Michael Lewis writes best-selling books–sometimes about subjects that aren’t easy to understand. Moneyball and The Blind Side, while complicated in parts, are among the simpler of Lewis’ offerings. His 2010 book The Big Short–an absolutely riveting account of the complex 2008 financial crisis–was harder. But Lewis did what he’s the best at–using personalities to carry much of the narrative burden. One of the personalities in The Big Short didn’t like it too much, and sued Lewis for libel.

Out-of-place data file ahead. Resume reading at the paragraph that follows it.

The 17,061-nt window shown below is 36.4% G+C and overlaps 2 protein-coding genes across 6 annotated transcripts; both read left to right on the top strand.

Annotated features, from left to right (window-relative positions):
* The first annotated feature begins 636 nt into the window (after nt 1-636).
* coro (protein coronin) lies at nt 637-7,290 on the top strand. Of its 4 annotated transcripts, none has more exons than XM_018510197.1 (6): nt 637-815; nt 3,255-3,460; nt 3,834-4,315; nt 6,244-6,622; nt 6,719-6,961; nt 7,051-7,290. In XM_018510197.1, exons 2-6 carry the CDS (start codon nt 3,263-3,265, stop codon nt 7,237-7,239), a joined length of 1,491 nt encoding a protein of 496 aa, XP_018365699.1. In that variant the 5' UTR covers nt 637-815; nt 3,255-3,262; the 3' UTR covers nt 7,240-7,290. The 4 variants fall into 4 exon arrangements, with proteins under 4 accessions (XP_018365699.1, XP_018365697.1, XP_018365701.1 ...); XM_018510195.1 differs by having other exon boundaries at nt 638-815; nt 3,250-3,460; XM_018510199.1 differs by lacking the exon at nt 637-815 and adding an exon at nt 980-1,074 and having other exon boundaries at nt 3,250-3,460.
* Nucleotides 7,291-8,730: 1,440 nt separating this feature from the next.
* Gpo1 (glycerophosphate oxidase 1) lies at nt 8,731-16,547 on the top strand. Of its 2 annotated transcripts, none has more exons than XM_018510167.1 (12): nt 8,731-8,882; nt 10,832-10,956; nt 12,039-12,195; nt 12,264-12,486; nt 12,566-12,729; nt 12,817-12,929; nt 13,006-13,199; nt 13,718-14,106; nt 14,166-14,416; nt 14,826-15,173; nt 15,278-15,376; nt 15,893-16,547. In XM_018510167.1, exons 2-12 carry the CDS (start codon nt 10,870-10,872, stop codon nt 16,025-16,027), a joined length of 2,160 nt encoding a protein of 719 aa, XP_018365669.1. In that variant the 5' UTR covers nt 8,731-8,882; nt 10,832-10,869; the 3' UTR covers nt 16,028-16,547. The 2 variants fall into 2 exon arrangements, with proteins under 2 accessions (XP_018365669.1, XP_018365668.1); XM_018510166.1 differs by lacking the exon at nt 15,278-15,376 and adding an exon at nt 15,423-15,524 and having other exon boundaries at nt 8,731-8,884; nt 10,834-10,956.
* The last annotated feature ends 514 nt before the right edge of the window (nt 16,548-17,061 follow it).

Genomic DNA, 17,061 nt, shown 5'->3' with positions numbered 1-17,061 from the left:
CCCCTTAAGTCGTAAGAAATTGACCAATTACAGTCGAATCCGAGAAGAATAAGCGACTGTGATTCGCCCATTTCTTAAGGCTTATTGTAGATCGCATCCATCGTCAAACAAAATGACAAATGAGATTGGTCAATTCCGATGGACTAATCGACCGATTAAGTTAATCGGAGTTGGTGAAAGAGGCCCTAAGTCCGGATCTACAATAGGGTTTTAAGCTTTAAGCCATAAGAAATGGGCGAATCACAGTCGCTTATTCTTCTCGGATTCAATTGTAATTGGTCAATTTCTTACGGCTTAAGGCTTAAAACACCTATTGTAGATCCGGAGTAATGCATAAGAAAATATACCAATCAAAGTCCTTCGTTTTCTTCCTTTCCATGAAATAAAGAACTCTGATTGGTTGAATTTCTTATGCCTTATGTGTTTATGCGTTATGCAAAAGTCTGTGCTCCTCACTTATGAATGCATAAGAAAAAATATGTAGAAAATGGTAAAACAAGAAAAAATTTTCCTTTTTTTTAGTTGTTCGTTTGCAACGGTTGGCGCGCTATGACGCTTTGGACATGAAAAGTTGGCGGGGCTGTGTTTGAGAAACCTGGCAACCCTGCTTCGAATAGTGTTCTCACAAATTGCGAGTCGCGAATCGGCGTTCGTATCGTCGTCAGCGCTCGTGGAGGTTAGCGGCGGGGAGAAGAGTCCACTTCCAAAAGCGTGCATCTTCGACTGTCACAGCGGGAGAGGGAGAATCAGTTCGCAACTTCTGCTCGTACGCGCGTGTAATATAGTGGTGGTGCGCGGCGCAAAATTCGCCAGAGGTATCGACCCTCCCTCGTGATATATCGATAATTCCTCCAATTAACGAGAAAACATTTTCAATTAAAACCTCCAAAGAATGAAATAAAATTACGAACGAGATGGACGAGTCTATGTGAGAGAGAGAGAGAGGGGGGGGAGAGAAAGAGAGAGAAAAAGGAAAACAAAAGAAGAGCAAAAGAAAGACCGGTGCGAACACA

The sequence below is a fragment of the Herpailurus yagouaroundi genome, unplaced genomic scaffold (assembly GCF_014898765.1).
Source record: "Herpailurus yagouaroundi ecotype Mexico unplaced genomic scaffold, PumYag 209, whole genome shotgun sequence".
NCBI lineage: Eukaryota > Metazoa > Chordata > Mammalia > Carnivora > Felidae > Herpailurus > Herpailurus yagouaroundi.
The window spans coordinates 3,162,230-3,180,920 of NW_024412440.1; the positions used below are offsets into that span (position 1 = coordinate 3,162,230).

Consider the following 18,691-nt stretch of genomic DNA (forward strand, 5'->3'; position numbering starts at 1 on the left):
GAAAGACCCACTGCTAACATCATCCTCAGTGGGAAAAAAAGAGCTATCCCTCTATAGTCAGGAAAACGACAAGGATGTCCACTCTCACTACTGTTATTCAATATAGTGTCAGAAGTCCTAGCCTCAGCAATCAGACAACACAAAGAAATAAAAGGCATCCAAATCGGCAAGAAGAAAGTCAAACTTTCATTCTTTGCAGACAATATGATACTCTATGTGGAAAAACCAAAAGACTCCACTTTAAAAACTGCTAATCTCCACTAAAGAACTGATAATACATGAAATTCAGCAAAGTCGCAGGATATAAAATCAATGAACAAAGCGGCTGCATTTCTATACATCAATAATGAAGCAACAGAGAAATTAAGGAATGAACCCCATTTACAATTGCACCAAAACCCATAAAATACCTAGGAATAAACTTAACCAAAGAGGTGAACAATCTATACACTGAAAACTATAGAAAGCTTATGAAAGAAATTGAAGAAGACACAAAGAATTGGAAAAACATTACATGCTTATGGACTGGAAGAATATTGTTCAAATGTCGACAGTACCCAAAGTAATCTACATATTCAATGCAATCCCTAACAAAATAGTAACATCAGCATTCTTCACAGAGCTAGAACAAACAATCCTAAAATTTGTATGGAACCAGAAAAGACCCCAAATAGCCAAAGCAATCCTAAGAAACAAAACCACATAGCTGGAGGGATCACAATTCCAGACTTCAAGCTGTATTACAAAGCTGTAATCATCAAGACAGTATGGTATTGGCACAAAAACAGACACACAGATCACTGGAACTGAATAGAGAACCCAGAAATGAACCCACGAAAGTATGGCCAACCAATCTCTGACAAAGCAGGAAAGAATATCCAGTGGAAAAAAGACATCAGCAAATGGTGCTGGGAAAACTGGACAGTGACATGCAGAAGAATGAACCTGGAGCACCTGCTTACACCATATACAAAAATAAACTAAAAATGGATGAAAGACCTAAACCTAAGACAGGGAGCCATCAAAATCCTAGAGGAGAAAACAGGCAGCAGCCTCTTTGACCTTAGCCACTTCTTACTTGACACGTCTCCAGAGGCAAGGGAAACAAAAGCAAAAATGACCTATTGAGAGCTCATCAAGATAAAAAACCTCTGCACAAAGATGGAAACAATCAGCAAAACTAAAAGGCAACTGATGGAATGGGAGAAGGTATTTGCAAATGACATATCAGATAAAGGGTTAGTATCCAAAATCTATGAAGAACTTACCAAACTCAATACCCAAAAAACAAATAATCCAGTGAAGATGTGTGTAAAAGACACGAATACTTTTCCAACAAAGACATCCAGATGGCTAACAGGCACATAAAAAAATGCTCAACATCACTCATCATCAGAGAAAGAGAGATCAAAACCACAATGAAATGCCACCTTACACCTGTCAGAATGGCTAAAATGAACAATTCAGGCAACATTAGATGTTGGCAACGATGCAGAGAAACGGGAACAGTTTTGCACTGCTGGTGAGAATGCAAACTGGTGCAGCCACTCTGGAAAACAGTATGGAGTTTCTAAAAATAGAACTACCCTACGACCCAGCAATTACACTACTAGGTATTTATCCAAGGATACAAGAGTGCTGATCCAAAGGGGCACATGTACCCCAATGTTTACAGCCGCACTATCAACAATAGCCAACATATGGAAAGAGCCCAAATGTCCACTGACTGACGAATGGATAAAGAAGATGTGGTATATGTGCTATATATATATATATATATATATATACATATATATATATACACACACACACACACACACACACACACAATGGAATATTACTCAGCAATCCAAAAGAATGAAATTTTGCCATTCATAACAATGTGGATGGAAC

A US Circuit Court of Appeals just found Lewis not guilty of libeling money manager Wing Chau in a chapter entitled “Spider-Man at the Venetian.” The court’s decision was by a 2-1 vote.